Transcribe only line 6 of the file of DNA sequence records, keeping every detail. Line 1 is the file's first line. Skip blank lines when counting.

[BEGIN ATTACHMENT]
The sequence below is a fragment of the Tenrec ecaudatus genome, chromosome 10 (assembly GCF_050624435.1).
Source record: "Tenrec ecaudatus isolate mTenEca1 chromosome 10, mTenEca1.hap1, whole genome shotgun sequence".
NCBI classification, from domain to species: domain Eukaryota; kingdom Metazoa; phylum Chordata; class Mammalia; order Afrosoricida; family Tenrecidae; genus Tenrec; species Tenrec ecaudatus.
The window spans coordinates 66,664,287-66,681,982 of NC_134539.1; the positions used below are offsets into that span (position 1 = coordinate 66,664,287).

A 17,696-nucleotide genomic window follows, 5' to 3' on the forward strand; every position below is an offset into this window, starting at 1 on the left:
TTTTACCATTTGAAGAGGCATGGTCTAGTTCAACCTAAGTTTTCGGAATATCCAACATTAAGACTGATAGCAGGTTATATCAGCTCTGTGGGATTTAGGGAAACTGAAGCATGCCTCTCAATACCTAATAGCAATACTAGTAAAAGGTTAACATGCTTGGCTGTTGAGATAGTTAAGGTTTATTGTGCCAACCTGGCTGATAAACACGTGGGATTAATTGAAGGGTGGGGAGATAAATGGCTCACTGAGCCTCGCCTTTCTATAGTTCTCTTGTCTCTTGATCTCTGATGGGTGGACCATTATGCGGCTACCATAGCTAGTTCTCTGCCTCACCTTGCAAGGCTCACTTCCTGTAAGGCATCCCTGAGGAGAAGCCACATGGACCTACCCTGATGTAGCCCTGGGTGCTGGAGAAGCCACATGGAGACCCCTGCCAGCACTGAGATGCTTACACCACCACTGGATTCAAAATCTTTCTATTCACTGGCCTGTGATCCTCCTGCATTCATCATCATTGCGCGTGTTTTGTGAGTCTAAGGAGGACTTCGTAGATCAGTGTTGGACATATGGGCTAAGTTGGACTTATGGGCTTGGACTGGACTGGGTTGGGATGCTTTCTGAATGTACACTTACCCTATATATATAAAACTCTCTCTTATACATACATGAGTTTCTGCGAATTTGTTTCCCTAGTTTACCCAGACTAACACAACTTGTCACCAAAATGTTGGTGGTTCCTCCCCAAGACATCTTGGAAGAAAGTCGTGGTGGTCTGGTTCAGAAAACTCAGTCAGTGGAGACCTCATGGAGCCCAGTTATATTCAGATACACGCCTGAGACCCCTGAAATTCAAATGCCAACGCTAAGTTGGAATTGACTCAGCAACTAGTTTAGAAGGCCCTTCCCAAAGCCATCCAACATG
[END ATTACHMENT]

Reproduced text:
TTTTACCATTTGAAGAGGCATGGTCTAGTTCAACCTAAGTTTTCGGAATATCCAACATTAAGACTGATAGCAGGTTATATCAGCTCTGTGGGATTTAGGGAAACTGAAGCATGCCTCTCAATACCTAATAGCAATACTAGTAAAAGGTTAACATGCTTGGCTGTTGAGATAGTTAAGGTTTATTGTGCCAACCTGGCTGATAAACACGTGGGATTAATTGAAGGGTGGGGAGATAAATGGCTCACTGAGCCTCGCCTTTCTATAGTTCTCTTGTCTCTTGATCTCTGATGGGTGGACCATTATGCGGCTACCATAGCTAGTTCTCTGCCTCACCTTGCAAGGCTCACTTCCTGTAAGGCATCCCTGAGGAGAAGCCACATGGACCTACCCTGATGTAGCCCTGGGTGCTGGAGAAGCCACATGGAGACCCCTGCCAGCACTGAGATGCTTACACCACCACTGGATTCAAAATCTTTCTATTCACTGGCCTGTGATCCTCCTGCATTCATCATCATTGCGCGTGTTTTGTGAGTCTAAGGAGGACTTCGTAGATCAGTGTTGGACATATGGGCTAAGTTGGACTTATGGGCTTGGACTGGACTGGGTTGGGATGCTTTCTGAATGTACACTTACCCTATATATATAAAACTCTCTCTTATACATACATGAGTTTCTGCGAATTTGTTTCCCTAGTTTACCCAGACTAACACAACTTGTCACCAAAATGTTGGTGGTTCCTCCCCAAGACATCTTGGAAGAAAGTCGTGGTGGTCTGGTTCAGAAAACTCAGTCAGTGGAGACCTCATGGAGCCCAGTTATATTCAGATACACGCCTGAGACCCCTGAAATTCAAATGCCAACGCTAAGTTGGAATTGACTCAGCAACTAGTTTAGAAGGCCCTTCCCAAAGCCATCCAACATG